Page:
kemperDon Kemper: That’s right 1975.  During the time of the Vietnam war, I became an officer with the Commissioned Corps of the US public health service.  One day I went to a talk by Vern Wilson, Assistant Secretary for the US Department of Health and Human Services. He said “The greatest untapped resource in healthcare was the patient”. That just took hold of me and I decided that that was something I wanted to work on.

I had a baby at home at the time and somebody gave me the book by Doctor Spock on raising children. I started promoting the idea that we needed a Dr. Spock type book for the whole family that would guide people in how to take care of themselves… this led to the creation of Healthwise in 1975 and then later the Healthwise Handbook.

Kruse: Has the Healthwise mission changed since then?

Kemper: Well the mission hasn’t changed but the media changes. The mission has always been to help people make better health decisions. We did that initially through both the Healthwise handbook and workshop.  So we had a focus on education early on, just wasn’t as scalable as it is now on the Web.

Kruse: Healthwise online content is syndicated by most of the major health portals, how did you become an innovator with web technologies?

Kemper: We have a wind sculpture outside our building that’s devoted to our relentless innovation.  The base of it is solidly in the ground as is our mission which never changes, but that sculpture is always in motion and it means we are continually trying to find new ways to help people make better health decisions.

Kruse: Speaking of innovations, are you embracing social media?

Kemper: We certainly very supportive of the whole 2.0 movement and the social networks around health.  We think there are three sources of information that people need. They need to have information from their doctors, information that has a good solid evidence base, and then they need to hear from other people who have been in similar situations.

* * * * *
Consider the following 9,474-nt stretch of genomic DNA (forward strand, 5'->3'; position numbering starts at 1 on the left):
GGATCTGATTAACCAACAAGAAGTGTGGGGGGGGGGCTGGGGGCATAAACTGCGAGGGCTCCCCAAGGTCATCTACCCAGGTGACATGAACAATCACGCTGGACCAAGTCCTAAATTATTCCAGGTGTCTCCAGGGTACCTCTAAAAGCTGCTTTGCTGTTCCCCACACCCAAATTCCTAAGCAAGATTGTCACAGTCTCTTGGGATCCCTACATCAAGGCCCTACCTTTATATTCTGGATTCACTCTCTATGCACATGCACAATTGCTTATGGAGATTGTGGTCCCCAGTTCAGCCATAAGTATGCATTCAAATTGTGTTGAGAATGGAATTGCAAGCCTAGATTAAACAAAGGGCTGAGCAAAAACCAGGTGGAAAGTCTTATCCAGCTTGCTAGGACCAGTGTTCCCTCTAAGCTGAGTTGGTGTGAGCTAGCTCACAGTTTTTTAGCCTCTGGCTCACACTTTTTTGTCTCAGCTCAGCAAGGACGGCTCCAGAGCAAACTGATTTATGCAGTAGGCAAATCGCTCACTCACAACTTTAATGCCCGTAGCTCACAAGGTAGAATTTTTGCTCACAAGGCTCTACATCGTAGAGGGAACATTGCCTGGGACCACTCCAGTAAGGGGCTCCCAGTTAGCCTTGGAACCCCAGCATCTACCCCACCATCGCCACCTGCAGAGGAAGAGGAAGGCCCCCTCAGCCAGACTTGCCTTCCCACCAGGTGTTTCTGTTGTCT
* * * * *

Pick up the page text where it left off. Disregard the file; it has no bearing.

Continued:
The piece that we focus on is the information that is really documented by medical research.  We are really trying to find the right ways to reach out to the 2.0 group, so that we can get those two sources of information collaborating on a more regular basis and I think that’s going to happen in many different ways.

healthwise21Kruse: Tell me more about your “virtual conversations.”

Kemper: Many people learn best through personal interaction with other individuals and we also know that psychologists have developed a number of techniques like motivational interviewing.

We can now model these interactive conversations by using software developed by Jellyvision, the makers of the computer game called “You Don’t Know Jack”

So instead of having the very obnoxious Jack run the game show we use a very supportive voice and individual called Shelley that guides the person through this interactive conversation.

healthwise3One type of conversation is around medical gaps mostly in chronic illness. For example the importance of the hemoglobin A1c test for monitoring and controlling your diabetes or the importance of aspirin to a person at risk for heart disease.

The other type of conversation is around wellness.  We don’t have a prescription exercise program, but we have the conversation that will help you make an exercise program work for you. It’s like having a twenty minute conversation with a psychologist around what is it going to take for you to be successful in your fitness program.

Kruse: Shifting to some business questions, how many employees do you have now? And you’re setup as a non-profit?

Kemper: We are a not-for-profit with 120 employees.